When the Queen gave her annual speech at Christmas, she spoke of the ‘bumpy path’ that she and her family had been on over the past year. She was of course referring to one of the worst scandals ever to have hit the royal household – that of Prince Andrew’s relationship with convicted paedophile Jeffrey Epstein and his flawed attempt to conceal it. In the most damaging interview give to the media since Princess Diana famously revealed all regarding her relationship with Prince Charles back in the 90s, Prince Andrew gave a car-crash interview to the BBC last year which sealed his fate; he would never again play the same active role in public life.
But the Queen it seemed was not quite prepared for the announcement that Harry and Meghan, the Duke and Duchess of Sussex, were to cut their ties with the Royal household and ‘carve out a progressive role’, becoming financially independent. It was reported by The Times on Thursday that the Queen was not even aware of the statement, which was released on Wednesday by the Duke and Duchess’ communications team.
The press release expressed Harry and Meghan’s desire to have ‘space’ for family life and detailed plans to split their time between Britain and the US, Meghan’s home territory. Buckingham Palace nevertheless issued a swift, brief, and rather terse response 90 minutes later, trying to play down the explosive nature of the news and stressing that there were ‘complicated issues that will take time to work through’. Not exactly praising her grandson’s decision.
Indeed there have been signals of late which indicated that all was not rosy between Harry and the family. The obvious omission of Harry and Meghan from the family photos pictured next to the Queen on Christmas Day spoke volumes, as did the decision by the Duke and Duchess to spend Christmas not at the palace, but with Meghan’s mother in Canada. Then there was the photograph depicting the four generations of the family: the Queen, Prince Charles, Prince William and his son George which reportedly upset Harry and Meghan as they had been excluded. But it would be naive to say that their decision to break with the royals has come as a complete shock.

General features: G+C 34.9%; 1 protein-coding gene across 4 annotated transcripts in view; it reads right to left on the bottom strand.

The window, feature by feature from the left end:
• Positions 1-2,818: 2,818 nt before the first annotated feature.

In fact we have to be honest: Harry has always been, as his mother was, a bit of a rebel.
From being photographed dressed as a Nazi at a party in his youth to being captured on camera naked inside a Las Vegas hotel room, he has brought his fair share of controversy to the door of the Palace in the past. He has never quite toed the line when it came to royal etiquette and his marriage to Meghan Merkle was in itself testing the boundaries of the Queen’s tolerance. For the 21st century it may be, but for Prince Harry to marry a working class girl from LA, of African descent, would have been unthinkable only a few years ago and we’d be extremely foolish to think that Her Majesty and Prince Phillip looked on this match favourably. She was never going to be fully accepted into the Royal family; she would never be ‘one of them’. But on the other hand, clearly Meghan doesn’t want to be; she’s had a flavour of royal life and it’s clearly not the life she envisages for her new family. The court case she and Harry announced last year against the Daily Mail for ‘untrue stories’ demonstrates the extent to which they are now calling the shots; they won’t be at the mercy of the powers that be any longer.
It’s important however to see this move also in the wider context of pressures on the monarchy. For another incident last year demonstrated more than any other the obsolete nature of what many people now consider an outdated institution. The prorogation of parliament by Boris Johnson, for which he had to seek to the Queen’s permission, but which was ultimately ruled as illegal by the courts, showed just how pointless Her Majesty’s role is. For if even the Queen herself is at the mercy of the underhand scheming of a dishonest Prime Minister, what is the value of such a head of state? Her position is purely symbolic and constitutes nothing more than an anachronism. Increasingly, people are asking if the millions of taxpayers’ money is worth it, particularly the amount they receive has been increasing year on year.
And so this could be the beginning of a downsizing of the British monarchy. The UK wouldn’t be alone either – the King of Sweden announced last year that he would be removing five of his grandchildren from the royal house. It makes sense to do this: the monarchy’s survival as an institution could depend on it…
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This article was originally published on InfoBrics.
Johanna Ross is a journalist based in Edinburgh, Scotland.